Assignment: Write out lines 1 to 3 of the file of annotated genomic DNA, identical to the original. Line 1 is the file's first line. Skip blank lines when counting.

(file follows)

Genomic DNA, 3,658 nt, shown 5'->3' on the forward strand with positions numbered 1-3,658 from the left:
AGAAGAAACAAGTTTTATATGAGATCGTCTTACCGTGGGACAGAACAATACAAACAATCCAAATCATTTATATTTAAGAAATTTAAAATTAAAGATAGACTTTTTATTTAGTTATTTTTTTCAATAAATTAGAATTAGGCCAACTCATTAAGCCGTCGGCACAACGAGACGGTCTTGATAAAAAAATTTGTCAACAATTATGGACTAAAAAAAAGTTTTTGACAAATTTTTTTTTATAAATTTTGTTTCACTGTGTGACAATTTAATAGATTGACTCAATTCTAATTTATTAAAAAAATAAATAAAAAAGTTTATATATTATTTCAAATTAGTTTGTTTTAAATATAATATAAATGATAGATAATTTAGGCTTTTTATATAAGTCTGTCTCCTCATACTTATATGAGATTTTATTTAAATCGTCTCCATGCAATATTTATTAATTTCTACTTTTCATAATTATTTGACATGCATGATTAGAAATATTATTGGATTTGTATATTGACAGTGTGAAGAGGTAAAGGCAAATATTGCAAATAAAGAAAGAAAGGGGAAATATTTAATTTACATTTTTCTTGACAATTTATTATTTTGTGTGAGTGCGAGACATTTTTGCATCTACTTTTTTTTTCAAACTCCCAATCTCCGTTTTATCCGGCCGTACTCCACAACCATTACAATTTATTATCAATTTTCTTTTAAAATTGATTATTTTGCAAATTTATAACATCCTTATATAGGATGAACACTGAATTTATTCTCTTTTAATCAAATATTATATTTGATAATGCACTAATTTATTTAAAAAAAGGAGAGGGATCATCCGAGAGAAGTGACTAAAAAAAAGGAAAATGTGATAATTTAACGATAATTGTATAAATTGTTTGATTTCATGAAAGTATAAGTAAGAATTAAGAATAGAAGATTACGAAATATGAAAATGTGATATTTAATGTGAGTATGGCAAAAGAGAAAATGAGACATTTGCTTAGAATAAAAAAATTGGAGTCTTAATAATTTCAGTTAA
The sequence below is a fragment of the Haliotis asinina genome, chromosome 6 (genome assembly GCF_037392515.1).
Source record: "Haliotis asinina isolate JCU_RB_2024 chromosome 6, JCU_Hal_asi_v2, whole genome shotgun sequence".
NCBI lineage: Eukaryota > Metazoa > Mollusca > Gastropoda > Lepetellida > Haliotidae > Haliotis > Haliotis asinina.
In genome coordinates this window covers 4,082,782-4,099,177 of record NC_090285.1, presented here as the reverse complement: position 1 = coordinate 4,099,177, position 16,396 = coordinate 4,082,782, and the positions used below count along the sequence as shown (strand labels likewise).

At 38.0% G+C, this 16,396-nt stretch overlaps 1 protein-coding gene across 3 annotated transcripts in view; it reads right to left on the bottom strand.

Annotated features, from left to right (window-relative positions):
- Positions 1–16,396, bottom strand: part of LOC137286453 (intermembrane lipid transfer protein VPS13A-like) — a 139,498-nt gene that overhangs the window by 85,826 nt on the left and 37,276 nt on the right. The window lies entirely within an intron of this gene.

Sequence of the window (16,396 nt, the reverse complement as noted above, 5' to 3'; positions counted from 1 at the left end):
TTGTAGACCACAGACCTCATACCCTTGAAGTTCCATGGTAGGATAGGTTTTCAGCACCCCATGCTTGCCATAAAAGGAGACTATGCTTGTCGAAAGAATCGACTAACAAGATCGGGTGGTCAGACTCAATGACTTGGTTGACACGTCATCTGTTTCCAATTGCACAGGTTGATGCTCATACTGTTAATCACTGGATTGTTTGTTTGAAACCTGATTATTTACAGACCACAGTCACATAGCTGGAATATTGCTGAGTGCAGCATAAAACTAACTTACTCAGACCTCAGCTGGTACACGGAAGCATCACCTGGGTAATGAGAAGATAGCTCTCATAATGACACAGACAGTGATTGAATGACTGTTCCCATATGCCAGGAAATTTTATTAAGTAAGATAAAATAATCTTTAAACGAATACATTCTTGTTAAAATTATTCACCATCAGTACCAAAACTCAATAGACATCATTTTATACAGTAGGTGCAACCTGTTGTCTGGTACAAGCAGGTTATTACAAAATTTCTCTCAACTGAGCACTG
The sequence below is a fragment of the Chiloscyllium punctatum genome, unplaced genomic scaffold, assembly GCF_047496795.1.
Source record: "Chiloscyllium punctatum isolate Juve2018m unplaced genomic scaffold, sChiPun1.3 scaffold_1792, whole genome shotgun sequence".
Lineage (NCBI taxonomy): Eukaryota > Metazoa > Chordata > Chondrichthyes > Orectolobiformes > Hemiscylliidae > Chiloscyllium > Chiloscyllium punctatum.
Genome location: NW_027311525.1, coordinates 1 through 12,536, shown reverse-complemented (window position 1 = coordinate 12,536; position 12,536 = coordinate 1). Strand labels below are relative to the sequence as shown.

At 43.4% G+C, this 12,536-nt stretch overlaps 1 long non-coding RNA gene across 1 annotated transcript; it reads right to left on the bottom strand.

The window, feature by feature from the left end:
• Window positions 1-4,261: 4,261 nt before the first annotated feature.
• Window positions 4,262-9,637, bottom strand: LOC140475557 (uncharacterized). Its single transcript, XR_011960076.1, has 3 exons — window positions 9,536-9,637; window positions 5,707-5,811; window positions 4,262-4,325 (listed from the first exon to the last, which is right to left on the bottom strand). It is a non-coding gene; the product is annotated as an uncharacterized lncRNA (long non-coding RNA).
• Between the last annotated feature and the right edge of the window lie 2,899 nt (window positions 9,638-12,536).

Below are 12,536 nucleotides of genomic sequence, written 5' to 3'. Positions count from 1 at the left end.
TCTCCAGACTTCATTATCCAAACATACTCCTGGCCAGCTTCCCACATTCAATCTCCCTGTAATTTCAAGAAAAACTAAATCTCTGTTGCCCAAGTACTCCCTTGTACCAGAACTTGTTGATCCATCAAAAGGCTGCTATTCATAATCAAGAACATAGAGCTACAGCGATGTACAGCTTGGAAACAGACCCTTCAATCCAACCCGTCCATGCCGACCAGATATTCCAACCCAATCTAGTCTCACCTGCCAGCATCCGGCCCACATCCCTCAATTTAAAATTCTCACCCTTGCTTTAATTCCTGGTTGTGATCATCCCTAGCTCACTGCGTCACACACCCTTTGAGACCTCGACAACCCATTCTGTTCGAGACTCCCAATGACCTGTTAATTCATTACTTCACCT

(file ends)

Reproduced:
Genomic DNA, 3,658 nt, shown 5'->3' on the forward strand with positions numbered 1-3,658 from the left:
AGAAGAAACAAGTTTTATATGAGATCGTCTTACCGTGGGACAGAACAATACAAACAATCCAAATCATTTATATTTAAGAAATTTAAAATTAAAGATAGACTTTTTATTTAGTTATTTTTTTCAATAAATTAGAATTAGGCCAACTCATTAAGCCGTCGGCACAACGAGACGGTCTTGATAAAAAAATTTGTCAACAATTATGGACTAAAAAAAAGTTTTTGACAAATTTTTTTTTATAAATTTTGTTTCACTGTGTGACAATTTAATAGATTGACTCAATTCTAATTTATTAAAAAAATAAATAAAAAAGTTTATATATTATTTCAAATTAGTTTGTTTTAAATATAATATAAATGATAGATAATTTAGGCTTTTTATATAAGTCTGTCTCCTCATACTTATATGAGATTTTATTTAAATCGTCTCCATGCAATATTTATTAATTTCTACTTTTCATAATTATTTGACATGCATGATTAGAAATATTATTGGATTTGTATATTGACAGTGTGAAGAGGTAAAGGCAAATATTGCAAATAAAGAAAGAAAGGGGAAATATTTAATTTACATTTTTCTTGACAATTTATTATTTTGTGTGAGTGCGAGACATTTTTGCATCTACTTTTTTTTTCAAACTCCCAATCTCCGTTTTATCCGGCCGTACTCCACAACCATTACAATTTATTATCAATTTTCTTTTAAAATTGATTATTTTGCAAATTTATAACATCCTTATATAGGATGAACACTGAATTTATTCTCTTTTAATCAAATATTATATTTGATAATGCACTAATTTATTTAAAAAAAGGAGAGGGATCATCCGAGAGAAGTGACTAAAAAAAAGGAAAATGTGATAATTTAACGATAATTGTATAAATTGTTTGATTTCATGAAAGTATAAGTAAGAATTAAGAATAGAAGATTACGAAATATGAAAATGTGATATTTAATGTGAGTATGGCAAAAGAGAAAATGAGACATTTGCTTAGAATAAAAAAATTGGAGTCTTAATAATTTCAGTTAA
The sequence below is a fragment of the Haliotis asinina genome, chromosome 6 (genome assembly GCF_037392515.1).